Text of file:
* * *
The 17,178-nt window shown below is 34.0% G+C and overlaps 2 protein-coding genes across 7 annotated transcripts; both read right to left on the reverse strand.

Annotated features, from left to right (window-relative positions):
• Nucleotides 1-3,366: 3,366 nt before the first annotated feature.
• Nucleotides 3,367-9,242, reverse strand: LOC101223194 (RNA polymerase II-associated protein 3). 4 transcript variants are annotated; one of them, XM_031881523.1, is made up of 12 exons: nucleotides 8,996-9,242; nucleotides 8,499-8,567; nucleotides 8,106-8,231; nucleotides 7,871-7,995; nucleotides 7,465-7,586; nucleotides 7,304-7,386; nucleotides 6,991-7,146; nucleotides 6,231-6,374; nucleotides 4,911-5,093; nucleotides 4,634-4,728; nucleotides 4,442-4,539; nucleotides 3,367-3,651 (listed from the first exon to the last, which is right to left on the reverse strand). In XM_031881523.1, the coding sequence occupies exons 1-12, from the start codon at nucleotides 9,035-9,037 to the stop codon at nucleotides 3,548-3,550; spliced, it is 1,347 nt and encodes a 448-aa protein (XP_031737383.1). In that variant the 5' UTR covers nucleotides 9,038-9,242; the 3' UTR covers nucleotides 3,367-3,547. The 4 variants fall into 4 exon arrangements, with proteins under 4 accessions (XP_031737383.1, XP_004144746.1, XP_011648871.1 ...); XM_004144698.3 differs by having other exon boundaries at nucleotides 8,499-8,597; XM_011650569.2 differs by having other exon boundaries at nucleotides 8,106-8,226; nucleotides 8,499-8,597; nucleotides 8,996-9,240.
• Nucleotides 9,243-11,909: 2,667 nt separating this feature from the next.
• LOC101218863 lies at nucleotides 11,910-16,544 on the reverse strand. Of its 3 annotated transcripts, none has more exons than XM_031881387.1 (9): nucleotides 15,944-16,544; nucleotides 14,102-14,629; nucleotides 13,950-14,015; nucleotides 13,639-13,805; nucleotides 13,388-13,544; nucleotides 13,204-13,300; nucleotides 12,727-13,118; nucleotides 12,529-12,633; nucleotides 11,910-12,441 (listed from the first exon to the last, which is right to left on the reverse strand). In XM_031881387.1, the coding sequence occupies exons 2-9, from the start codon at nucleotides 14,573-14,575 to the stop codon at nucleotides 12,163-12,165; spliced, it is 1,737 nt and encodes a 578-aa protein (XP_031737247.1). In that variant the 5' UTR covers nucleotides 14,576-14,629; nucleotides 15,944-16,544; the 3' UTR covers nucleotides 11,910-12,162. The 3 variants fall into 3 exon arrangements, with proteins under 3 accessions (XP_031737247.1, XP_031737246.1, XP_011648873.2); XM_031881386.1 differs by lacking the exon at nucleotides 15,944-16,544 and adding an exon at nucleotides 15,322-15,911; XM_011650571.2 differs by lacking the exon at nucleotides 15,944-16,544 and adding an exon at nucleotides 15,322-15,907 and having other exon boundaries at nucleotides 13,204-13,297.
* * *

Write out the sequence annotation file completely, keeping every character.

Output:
The 17,178-nt window shown below is 34.0% G+C and overlaps 2 protein-coding genes across 7 annotated transcripts; both read right to left on the reverse strand.

Annotated features, from left to right (window-relative positions):
• Nucleotides 1-3,366: 3,366 nt before the first annotated feature.
• Nucleotides 3,367-9,242, reverse strand: LOC101223194 (RNA polymerase II-associated protein 3). 4 transcript variants are annotated; one of them, XM_031881523.1, is made up of 12 exons: nucleotides 8,996-9,242; nucleotides 8,499-8,567; nucleotides 8,106-8,231; nucleotides 7,871-7,995; nucleotides 7,465-7,586; nucleotides 7,304-7,386; nucleotides 6,991-7,146; nucleotides 6,231-6,374; nucleotides 4,911-5,093; nucleotides 4,634-4,728; nucleotides 4,442-4,539; nucleotides 3,367-3,651 (listed from the first exon to the last, which is right to left on the reverse strand). In XM_031881523.1, the coding sequence occupies exons 1-12, from the start codon at nucleotides 9,035-9,037 to the stop codon at nucleotides 3,548-3,550; spliced, it is 1,347 nt and encodes a 448-aa protein (XP_031737383.1). In that variant the 5' UTR covers nucleotides 9,038-9,242; the 3' UTR covers nucleotides 3,367-3,547. The 4 variants fall into 4 exon arrangements, with proteins under 4 accessions (XP_031737383.1, XP_004144746.1, XP_011648871.1 ...); XM_004144698.3 differs by having other exon boundaries at nucleotides 8,499-8,597; XM_011650569.2 differs by having other exon boundaries at nucleotides 8,106-8,226; nucleotides 8,499-8,597; nucleotides 8,996-9,240.
• Nucleotides 9,243-11,909: 2,667 nt separating this feature from the next.
• LOC101218863 lies at nucleotides 11,910-16,544 on the reverse strand. Of its 3 annotated transcripts, none has more exons than XM_031881387.1 (9): nucleotides 15,944-16,544; nucleotides 14,102-14,629; nucleotides 13,950-14,015; nucleotides 13,639-13,805; nucleotides 13,388-13,544; nucleotides 13,204-13,300; nucleotides 12,727-13,118; nucleotides 12,529-12,633; nucleotides 11,910-12,441 (listed from the first exon to the last, which is right to left on the reverse strand). In XM_031881387.1, the coding sequence occupies exons 2-9, from the start codon at nucleotides 14,573-14,575 to the stop codon at nucleotides 12,163-12,165; spliced, it is 1,737 nt and encodes a 578-aa protein (XP_031737247.1). In that variant the 5' UTR covers nucleotides 14,576-14,629; nucleotides 15,944-16,544; the 3' UTR covers nucleotides 11,910-12,162. The 3 variants fall into 3 exon arrangements, with proteins under 3 accessions (XP_031737247.1, XP_031737246.1, XP_011648873.2); XM_031881386.1 differs by lacking the exon at nucleotides 15,944-16,544 and adding an exon at nucleotides 15,322-15,911; XM_011650571.2 differs by lacking the exon at nucleotides 15,944-16,544 and adding an exon at nucleotides 15,322-15,907 and having other exon boundaries at nucleotides 13,204-13,297.